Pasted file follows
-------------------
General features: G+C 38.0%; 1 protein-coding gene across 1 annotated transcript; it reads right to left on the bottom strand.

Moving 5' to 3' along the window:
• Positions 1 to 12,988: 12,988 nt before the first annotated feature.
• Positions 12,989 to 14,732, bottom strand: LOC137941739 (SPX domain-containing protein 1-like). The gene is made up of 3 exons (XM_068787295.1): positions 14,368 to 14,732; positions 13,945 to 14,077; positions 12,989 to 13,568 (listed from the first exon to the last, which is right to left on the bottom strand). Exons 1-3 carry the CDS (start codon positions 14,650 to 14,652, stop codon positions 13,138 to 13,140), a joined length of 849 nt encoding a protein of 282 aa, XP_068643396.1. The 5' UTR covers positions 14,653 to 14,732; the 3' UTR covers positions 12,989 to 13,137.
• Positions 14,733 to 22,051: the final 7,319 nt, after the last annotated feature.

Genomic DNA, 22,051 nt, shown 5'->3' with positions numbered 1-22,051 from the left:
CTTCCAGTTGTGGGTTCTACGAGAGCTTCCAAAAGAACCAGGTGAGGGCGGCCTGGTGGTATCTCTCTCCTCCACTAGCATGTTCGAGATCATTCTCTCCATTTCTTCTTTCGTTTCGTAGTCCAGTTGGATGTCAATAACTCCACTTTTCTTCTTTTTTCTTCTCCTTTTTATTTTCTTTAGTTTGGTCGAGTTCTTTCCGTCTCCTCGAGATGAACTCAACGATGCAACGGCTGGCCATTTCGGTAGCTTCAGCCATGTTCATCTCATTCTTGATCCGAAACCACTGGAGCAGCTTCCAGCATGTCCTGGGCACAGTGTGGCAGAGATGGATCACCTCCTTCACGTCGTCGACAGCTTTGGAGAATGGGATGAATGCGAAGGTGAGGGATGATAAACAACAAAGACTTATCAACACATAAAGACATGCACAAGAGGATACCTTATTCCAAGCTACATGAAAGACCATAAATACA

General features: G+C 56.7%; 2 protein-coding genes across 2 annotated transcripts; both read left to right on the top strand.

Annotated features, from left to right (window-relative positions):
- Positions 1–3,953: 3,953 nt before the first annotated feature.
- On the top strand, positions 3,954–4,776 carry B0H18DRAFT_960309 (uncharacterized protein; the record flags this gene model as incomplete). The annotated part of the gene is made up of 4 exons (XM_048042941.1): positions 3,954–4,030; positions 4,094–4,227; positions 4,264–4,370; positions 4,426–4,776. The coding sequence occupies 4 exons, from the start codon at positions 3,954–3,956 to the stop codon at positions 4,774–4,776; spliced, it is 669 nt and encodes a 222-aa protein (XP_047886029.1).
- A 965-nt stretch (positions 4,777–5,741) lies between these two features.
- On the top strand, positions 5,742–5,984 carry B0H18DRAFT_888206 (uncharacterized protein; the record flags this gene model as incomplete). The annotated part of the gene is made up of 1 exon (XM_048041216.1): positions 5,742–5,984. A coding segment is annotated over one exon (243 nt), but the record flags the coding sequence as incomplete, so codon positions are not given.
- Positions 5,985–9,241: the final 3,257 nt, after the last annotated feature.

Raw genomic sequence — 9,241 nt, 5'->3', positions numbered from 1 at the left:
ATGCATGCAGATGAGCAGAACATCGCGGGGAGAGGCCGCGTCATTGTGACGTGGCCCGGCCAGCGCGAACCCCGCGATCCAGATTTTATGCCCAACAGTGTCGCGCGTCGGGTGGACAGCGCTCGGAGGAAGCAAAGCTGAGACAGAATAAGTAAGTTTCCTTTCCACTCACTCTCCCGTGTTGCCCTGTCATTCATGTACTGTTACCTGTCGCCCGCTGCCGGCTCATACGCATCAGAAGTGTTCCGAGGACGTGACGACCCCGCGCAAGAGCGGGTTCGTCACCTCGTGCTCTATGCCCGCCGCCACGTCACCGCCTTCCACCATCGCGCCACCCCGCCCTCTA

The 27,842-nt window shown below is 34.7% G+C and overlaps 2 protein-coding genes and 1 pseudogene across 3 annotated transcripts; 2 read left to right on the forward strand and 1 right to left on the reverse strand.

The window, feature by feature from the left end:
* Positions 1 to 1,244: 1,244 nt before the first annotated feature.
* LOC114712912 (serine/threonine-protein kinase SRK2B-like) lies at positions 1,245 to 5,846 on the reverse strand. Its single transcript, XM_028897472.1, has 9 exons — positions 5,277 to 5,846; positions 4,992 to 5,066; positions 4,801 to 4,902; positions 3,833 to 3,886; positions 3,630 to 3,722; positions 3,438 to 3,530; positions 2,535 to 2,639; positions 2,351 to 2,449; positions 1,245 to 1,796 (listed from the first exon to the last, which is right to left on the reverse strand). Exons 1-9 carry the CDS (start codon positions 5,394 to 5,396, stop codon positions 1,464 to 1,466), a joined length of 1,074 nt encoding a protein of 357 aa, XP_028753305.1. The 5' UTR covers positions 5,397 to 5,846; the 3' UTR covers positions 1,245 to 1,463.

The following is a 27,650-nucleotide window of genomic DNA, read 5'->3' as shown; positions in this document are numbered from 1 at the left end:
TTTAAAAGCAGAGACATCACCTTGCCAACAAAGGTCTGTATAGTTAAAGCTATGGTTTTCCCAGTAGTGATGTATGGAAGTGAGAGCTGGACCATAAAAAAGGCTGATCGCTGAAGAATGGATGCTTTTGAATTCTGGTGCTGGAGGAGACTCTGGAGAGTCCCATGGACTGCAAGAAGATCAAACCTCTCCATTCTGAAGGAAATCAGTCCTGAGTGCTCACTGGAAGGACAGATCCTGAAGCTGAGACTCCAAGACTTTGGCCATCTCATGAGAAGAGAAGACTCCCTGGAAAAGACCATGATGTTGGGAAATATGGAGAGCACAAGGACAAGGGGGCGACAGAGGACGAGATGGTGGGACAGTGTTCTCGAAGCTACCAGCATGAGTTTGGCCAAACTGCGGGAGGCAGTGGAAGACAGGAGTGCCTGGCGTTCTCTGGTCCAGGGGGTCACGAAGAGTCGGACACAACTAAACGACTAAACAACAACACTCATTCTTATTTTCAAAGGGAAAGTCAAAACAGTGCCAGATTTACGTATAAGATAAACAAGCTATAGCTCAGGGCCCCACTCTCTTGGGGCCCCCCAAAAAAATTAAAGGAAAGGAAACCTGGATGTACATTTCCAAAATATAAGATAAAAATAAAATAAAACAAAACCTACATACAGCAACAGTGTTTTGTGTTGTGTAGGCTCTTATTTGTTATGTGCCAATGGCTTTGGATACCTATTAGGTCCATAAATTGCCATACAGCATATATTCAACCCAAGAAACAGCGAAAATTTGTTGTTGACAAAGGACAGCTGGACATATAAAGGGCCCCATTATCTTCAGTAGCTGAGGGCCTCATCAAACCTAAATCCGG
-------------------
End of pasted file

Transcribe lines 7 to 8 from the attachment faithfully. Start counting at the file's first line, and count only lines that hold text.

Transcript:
CTTCCAGTTGTGGGTTCTACGAGAGCTTCCAAAAGAACCAGGTGAGGGCGGCCTGGTGGTATCTCTCTCCTCCACTAGCATGTTCGAGATCATTCTCTCCATTTCTTCTTTCGTTTCGTAGTCCAGTTGGATGTCAATAACTCCACTTTTCTTCTTTTTTCTTCTCCTTTTTATTTTCTTTAGTTTGGTCGAGTTCTTTCCGTCTCCTCGAGATGAACTCAACGATGCAACGGCTGGCCATTTCGGTAGCTTCAGCCATGTTCATCTCATTCTTGATCCGAAACCACTGGAGCAGCTTCCAGCATGTCCTGGGCACAGTGTGGCAGAGATGGATCACCTCCTTCACGTCGTCGACAGCTTTGGAGAATGGGATGAATGCGAAGGTGAGGGATGATAAACAACAAAGACTTATCAACACATAAAGACATGCACAAGAGGATACCTTATTCCAAGCTACATGAAAGACCATAAATACA

General features: G+C 56.7%; 2 protein-coding genes across 2 annotated transcripts; both read left to right on the top strand.